I owned the B&W 801 Matrix II's for years, then upgraded to the Matrix III's which are far better in the midrange. The II's had a differenct tweeter and had some type of tweeter protector unit that clouded the midrange. The Matrix III's had a new fluid cooled tweeter and new cross over that eliminated that protection circuitry. The 801's have a 12inch woofer and are very in efficient at 88dbs, so I wouldn't advise them with tubes unless you can run the big VTL's or Audio Research 600's. If you could run a solid state for the woofers and run a tube preamp, then I'd might say go for them. I had a Krell and it was a match made in heaven. My 25 cents.
I haven't heard either. But if you had the 802's, what was it about them that you didn't like? Unless is was "just missing some bass", it is likely that the 801's will have the similar issues.
At one time many of the studios recording classical music used 801's as reference monitors. I heard them at a friends and thought they were one of the best speakers I ever heard.
My guess is if you didn't like the 802s you may not like the 801s. I loved them ( 801 ser2 ) but they are very similar and definately have a type of sound and are really not all that far apart in performance.To me they tend to be a touch warm and forward.And I feel they did best with High quality Solid State amp/s..I owned a pair of 801 series 2 with Threshold s300 and Audio Research sp11. This was a great balance of s/state and tubes. Hope that helps???
I'm thinking the problem that I had with the 802's was not enough power and would probably be the same with the 801's. I should be looking for something that is a little more efficient....with only 100 watts of tube power...
Let me add a few words here and see if I can also be of help. My curent system is similar to yours.LS25,ARC PH3 SE, VPI Aries, Wadia/Electrocompaniet Dac. except I run a Plinius SA250/2. I have owned the 801 ser2 and now have the Ser.3(Anniversary LE editions)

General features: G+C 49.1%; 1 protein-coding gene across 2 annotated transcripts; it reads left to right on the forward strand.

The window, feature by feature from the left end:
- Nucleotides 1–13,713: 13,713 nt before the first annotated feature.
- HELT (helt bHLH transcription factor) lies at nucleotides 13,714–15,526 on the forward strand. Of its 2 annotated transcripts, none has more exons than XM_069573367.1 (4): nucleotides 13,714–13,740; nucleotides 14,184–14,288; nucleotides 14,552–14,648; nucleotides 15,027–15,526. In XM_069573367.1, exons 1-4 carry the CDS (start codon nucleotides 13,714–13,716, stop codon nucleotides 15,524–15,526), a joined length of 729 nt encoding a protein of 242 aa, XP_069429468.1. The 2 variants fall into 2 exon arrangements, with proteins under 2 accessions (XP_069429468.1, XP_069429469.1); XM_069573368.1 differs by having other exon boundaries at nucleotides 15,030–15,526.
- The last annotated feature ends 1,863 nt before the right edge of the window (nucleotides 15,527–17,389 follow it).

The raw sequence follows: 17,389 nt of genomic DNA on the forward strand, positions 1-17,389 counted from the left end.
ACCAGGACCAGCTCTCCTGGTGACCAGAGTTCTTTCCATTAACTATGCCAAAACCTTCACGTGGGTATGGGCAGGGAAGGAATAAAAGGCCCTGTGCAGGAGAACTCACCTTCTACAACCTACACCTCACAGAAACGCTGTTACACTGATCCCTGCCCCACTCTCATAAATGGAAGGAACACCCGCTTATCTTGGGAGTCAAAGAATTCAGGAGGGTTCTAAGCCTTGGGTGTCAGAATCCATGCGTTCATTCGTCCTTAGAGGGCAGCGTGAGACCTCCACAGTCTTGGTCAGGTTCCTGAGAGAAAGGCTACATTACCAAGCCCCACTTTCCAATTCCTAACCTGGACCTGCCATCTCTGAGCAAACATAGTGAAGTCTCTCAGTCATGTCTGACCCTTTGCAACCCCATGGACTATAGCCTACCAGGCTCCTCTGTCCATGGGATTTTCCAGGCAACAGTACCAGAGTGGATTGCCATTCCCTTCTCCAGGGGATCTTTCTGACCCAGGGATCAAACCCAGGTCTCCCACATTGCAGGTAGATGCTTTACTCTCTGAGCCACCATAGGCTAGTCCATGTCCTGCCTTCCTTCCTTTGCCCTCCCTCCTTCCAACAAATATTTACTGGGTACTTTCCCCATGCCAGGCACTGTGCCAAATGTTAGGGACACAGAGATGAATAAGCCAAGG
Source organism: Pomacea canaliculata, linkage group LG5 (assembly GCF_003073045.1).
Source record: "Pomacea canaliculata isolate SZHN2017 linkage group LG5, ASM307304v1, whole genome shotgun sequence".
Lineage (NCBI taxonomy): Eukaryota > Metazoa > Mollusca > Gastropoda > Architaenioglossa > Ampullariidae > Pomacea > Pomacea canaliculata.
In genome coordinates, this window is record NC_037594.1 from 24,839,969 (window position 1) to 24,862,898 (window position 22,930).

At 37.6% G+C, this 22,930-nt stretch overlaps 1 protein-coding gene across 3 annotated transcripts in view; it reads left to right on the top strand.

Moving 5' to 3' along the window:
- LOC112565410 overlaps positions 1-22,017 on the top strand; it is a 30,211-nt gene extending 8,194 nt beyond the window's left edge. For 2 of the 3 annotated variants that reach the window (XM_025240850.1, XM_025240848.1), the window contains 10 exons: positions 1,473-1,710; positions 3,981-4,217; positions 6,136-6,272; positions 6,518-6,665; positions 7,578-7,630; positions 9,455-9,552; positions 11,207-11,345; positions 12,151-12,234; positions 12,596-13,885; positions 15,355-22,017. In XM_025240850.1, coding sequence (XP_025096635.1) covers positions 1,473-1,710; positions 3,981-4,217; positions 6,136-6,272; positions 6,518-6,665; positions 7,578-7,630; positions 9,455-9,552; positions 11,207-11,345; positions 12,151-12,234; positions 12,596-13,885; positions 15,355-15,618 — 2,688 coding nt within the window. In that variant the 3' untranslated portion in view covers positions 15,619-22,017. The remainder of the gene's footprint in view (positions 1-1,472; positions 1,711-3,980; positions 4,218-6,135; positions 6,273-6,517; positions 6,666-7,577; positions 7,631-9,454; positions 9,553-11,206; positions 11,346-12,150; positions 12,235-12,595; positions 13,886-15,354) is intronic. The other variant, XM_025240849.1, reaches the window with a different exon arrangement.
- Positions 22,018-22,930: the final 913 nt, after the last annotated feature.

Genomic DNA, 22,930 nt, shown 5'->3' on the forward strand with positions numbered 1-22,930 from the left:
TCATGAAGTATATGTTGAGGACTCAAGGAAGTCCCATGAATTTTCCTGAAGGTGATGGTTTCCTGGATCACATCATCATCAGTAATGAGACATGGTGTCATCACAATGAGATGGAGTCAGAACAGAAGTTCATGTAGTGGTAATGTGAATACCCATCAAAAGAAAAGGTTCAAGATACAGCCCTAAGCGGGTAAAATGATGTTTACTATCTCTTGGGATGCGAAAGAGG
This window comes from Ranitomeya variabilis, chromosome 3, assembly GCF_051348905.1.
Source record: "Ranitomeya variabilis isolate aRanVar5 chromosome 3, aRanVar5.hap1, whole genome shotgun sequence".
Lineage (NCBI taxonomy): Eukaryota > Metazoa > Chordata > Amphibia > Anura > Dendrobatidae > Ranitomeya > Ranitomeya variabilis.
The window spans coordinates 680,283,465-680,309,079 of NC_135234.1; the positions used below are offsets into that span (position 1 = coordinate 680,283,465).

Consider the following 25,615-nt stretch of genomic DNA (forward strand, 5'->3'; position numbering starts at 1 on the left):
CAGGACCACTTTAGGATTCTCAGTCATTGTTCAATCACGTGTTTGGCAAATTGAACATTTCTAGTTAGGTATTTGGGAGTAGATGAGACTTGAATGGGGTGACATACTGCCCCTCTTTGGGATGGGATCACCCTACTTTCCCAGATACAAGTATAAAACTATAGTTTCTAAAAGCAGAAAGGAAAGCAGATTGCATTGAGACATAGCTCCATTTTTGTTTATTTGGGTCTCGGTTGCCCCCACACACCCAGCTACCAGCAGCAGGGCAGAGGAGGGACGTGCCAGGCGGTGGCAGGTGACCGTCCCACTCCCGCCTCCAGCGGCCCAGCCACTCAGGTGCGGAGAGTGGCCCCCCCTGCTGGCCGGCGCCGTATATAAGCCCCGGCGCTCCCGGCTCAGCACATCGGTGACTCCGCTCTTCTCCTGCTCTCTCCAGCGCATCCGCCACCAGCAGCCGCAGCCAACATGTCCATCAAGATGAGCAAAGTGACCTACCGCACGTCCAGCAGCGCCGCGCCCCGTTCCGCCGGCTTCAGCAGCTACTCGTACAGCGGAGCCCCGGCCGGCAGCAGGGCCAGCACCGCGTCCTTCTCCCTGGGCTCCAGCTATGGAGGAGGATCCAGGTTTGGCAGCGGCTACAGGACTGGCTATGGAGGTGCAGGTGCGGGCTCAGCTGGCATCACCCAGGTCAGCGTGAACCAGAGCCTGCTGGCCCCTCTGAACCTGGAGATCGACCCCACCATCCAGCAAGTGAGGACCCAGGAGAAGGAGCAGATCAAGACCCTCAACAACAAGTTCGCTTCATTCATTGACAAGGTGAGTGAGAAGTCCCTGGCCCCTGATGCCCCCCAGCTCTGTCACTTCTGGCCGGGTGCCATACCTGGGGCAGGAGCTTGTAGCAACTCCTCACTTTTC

of the 801. The ser 2 are very good and the ser3 are indeed better, smoother with tighter bass, very much as stated by Hifimaniac. That said, the 2's are a great speaker, and the 801's are one of the few loudspeakers I have had that are a pleasure to listen to at length inspite of some of their shortcommings(mostly loose bass in room)
I think also, ideally, that they would indeed be better served by a powerful SS amp as described above rather than even your VT100, yet they would sound good on the tubes.As the case with the 802's, better served with SS, you may want to rethink the amp for the 801's.or perhaps indeed seek another speaker to match up with the VT-100. I can only offer that as an 801's owner, they are well worth the price, and trouble in finding the right amp to drive them. It's well documented that although they are not effecient at 87db and present the amp with a nominal 8 ohm load, yet they do like power to drive them..current specifically..is when they sound their absolute best. So the choice becomes probably to switch amps..or keep your VT100 and go with another speaker that match better with your good sounding 100. hope this helps some. :)
Kehut: Thanks for your detailed input , I would like your idea's on other speakers...I leave in a area where it is very hard to listen to speakers and I need to narrow it down a little...........thanks
I have sent you a lenghty email off thread with some thoughts! Hope this helps.
still very, very, very good by todays standards.... that cannot be said of the majority of speakers that are 8-10 years old...
they are very revealing and need clean, muscular amp to drive them...
one of my favorite speakers of all time....